Joe DiStefano's Himalayan Heights: Touring Tibetan and Nepali Food in Queens

[Photographs: Robyn Lee]

"When people ask me where to get Indian food in Jackson Heights, I say they should go to the Himalayan places instead. That's what's exciting here now."

Joe DiStefano, the guy who's forgotten more about the food in my home borough of Queens than I've ever tasted, has told me this before. Since we've been celebrating Himalayan food all week, I decided it was finally time to make him show me first hand just what he meant. So Robyn and I took off to meet him for a whirlwind tour of the neighborhood we thought we knew, which over the past ten years has become such a hub of Himalayan food and culture that he's taken to calling it Himalayan Heights.

New York's Himalayan food encompasses both Tibetan and Nepali cuisines, many times in the same restaurant. There are, of course, momos, steamed Tibetan dumplings filled with meat or vegetables. But you'll also find spicy (and not spicy) curries, fluffy steamed breads, fried snacks, pungent pickles, giant rice plates, smoky stir fries, creamy butter tea, and yes, momos again, because they're really good—all in about a four-block radius. There are Chinese influences, Indian flavors, and plenty of only-in-the-Himalayas ingredients like yak butter and striking orange chili sauces. It's some good—and surprisingly accessible—eating.

The Tour

View Joe DiStefano's Himalayan Heights in a larger map.

All the stops:

  • Tashi Delek Momo Palace (inside Merit Kabab)
  • Bombay Chat
  • Hamro Bhim's Cafe
  • Tawa Food
  • Nepal House
  • Phayul
  • Raja Sweets & Fast Food (honorary not-Himalayan stop)

Note: You can find several of these restaurants in the Rubin Museum of Himalayan Art's guide to Himalayan food and culture, Himalayan NYC. To win your own printed copy, which will get you discounts off your meals, enter here.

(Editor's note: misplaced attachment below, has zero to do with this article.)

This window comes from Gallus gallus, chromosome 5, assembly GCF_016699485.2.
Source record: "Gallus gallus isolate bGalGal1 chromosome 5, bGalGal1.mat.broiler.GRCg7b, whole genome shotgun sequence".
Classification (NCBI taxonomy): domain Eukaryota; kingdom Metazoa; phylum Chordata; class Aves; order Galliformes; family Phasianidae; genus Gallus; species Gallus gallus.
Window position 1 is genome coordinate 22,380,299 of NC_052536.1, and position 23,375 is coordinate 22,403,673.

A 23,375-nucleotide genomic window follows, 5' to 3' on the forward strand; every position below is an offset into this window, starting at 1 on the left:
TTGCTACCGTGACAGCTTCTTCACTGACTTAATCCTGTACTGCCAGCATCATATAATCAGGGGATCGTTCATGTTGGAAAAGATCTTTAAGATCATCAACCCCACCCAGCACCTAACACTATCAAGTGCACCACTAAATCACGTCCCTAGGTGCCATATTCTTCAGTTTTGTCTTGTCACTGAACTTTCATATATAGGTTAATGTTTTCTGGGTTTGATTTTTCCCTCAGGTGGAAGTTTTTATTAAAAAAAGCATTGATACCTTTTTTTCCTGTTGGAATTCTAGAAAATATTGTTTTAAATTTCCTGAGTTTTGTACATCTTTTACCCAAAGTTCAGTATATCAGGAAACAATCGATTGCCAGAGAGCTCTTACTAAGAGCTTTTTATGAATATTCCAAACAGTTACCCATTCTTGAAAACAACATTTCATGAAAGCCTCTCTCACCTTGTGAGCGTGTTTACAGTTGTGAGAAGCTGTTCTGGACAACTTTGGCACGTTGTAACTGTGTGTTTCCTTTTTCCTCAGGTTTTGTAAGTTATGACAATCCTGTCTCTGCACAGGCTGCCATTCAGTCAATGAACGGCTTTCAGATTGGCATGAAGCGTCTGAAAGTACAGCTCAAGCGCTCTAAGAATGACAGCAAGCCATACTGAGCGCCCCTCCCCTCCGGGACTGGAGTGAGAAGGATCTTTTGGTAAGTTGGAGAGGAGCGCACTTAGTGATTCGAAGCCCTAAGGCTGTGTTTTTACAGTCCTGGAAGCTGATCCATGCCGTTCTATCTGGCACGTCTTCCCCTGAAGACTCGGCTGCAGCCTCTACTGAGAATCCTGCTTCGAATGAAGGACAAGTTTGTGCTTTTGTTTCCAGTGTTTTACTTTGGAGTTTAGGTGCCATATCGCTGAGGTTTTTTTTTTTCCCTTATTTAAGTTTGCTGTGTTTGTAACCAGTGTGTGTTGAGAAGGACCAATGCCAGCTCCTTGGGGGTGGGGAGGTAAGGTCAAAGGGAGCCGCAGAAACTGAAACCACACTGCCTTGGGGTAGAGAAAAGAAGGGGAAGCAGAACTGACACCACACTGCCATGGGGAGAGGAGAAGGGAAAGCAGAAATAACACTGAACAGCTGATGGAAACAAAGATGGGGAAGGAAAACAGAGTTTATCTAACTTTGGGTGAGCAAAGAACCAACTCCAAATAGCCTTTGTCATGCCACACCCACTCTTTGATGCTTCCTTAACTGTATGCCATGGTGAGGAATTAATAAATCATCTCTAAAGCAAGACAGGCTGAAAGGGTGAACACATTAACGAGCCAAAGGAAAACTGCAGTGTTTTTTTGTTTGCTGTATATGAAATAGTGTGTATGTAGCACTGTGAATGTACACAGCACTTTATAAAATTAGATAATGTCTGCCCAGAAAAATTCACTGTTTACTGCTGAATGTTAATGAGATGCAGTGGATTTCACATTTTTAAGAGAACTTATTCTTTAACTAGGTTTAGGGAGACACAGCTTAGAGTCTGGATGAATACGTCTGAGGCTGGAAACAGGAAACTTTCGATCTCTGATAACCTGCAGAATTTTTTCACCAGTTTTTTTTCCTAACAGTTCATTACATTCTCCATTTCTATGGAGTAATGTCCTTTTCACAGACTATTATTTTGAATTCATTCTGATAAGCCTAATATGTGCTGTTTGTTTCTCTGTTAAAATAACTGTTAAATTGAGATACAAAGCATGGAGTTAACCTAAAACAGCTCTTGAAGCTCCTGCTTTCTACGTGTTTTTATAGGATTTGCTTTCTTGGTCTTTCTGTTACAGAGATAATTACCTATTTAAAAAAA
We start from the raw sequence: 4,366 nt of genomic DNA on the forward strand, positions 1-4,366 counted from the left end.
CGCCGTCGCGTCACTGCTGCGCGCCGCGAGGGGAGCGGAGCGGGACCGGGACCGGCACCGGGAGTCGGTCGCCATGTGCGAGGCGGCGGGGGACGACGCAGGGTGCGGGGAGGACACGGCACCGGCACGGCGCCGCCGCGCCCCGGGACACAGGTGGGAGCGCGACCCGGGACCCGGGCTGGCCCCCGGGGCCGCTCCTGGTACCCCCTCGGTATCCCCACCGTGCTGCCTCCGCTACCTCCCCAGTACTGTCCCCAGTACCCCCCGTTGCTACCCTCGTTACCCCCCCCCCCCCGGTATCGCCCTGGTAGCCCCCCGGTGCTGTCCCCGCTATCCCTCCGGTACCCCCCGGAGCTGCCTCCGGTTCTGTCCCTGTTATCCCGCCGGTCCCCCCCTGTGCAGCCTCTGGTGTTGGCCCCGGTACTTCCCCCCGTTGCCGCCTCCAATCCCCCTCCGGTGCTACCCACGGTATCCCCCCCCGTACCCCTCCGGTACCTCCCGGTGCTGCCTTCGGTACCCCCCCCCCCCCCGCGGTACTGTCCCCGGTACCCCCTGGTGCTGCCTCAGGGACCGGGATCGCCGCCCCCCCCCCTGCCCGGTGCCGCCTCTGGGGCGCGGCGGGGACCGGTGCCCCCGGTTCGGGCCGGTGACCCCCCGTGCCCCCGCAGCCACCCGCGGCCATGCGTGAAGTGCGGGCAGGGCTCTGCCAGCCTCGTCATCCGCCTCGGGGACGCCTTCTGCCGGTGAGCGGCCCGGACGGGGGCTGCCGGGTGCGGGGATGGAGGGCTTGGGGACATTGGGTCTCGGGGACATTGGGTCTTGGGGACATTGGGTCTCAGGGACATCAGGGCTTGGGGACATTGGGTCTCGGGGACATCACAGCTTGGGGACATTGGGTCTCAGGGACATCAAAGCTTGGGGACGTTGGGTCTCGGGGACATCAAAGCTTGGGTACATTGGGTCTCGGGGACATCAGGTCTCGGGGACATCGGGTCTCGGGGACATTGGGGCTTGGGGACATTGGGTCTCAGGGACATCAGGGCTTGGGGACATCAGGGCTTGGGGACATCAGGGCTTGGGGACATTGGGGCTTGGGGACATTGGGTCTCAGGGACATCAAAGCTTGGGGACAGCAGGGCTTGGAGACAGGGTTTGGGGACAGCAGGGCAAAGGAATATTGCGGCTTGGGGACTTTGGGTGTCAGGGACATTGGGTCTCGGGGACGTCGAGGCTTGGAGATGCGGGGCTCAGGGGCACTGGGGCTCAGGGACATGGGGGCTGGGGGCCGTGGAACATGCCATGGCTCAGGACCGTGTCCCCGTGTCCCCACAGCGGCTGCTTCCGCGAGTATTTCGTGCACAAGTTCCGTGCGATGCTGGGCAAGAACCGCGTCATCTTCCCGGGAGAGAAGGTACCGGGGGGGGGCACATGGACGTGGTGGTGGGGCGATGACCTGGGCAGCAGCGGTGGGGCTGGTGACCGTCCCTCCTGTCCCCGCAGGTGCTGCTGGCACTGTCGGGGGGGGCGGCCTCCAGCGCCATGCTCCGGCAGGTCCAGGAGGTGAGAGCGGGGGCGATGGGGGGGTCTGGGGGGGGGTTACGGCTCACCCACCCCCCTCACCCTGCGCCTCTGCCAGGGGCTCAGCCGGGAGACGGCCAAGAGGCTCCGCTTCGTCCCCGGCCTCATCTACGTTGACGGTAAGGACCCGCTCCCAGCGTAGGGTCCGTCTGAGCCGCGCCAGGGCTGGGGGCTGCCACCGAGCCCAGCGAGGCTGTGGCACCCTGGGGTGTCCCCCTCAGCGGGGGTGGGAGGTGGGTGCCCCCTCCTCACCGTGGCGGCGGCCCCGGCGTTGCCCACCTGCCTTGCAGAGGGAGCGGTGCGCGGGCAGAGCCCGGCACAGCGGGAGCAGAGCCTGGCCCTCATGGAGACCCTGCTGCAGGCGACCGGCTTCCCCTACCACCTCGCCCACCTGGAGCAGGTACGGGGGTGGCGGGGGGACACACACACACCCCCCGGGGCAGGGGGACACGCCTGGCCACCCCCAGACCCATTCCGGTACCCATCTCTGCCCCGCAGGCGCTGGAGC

We began our tour at Merit Kabab, a small Indian food court that houses a Himalayan steam table in the back. "I like this place a lot," Joe says. "They're a restaurant within a restaurant. This is kind of the story of Jackson Heights today. You start at the front and there's a lot of fried shit in the window, and then you walk back farther and to find these Indian kebabs. Then there's this." By which he means Tashi Delek Momo Palace, where you can find Tibetan and Nepali specialties like gyuma (blood sausage) and some impressive braised tongue.

From there we checked out Bombay Chat, another case study in Queens retail stacking three or four types of business into the same space. There's the guy with a window stall at the front selling Indian betel leaf digestives—and phone cards. Right inside, an Indian chaat cart (with some awesome pani puri), and in the back, another steam table, this time strictly Nepali, with a selection of curries and hand pies accompanied by a curiously unique sweet and spicy chili sauce. Overlooking it all is a portrait of the Dalai Lama, whose smiling face we see in almost every Himalayan space we enter.

Vegetable Thali

Vegetable thali at Hamro Bhim's Cafe.

Joe shepherded us along for a full Nepali thali ("can you add some of that heart to the plate, too?") to a shoebox of a restaurant where the adjoining table is, most of the time, spillover for momo production, and into a second floor cafe up a tiny staircase, so hidden away you'd miss it if you blinked. Himalayan Heights is expansive but geographically tiny: it's squashed into the ultra-developed cultural mash-up anchored by the 74th Street subway, where every open nook is an opportunity to sell food, trinkets, and daily necessities.

That omnidirectional, Lincoln-log-stacked urbanism is what keeps bringing me back to the neighborhood. I never knew how well tandoori chicken legs and Tibetan tingmo worked together until I ate them at the same restaurant, and there's only a handful of other places in the city where you can jump from momos and achar to tacos just by turning the corner.

See ya, Lamas

You'll catch lots of Dalai Lama photos on your crawl.

The Tibetan and Nepali community clusters around their restaurants and cafes, which become de facto cultural centers, but they're not closed off to anyone. We found quite the opposite: cultural boundaries feel like an antiquated notion in this part of town, and when the food is this good, it's not hard to see why. Step on in and you'll be greeted with a smile, and in a couple minutes, a heaping plate of food. So—what's stopping you?

Hungry? Take the full tour in the slideshow »

Want your own tour from Joe? Contact him at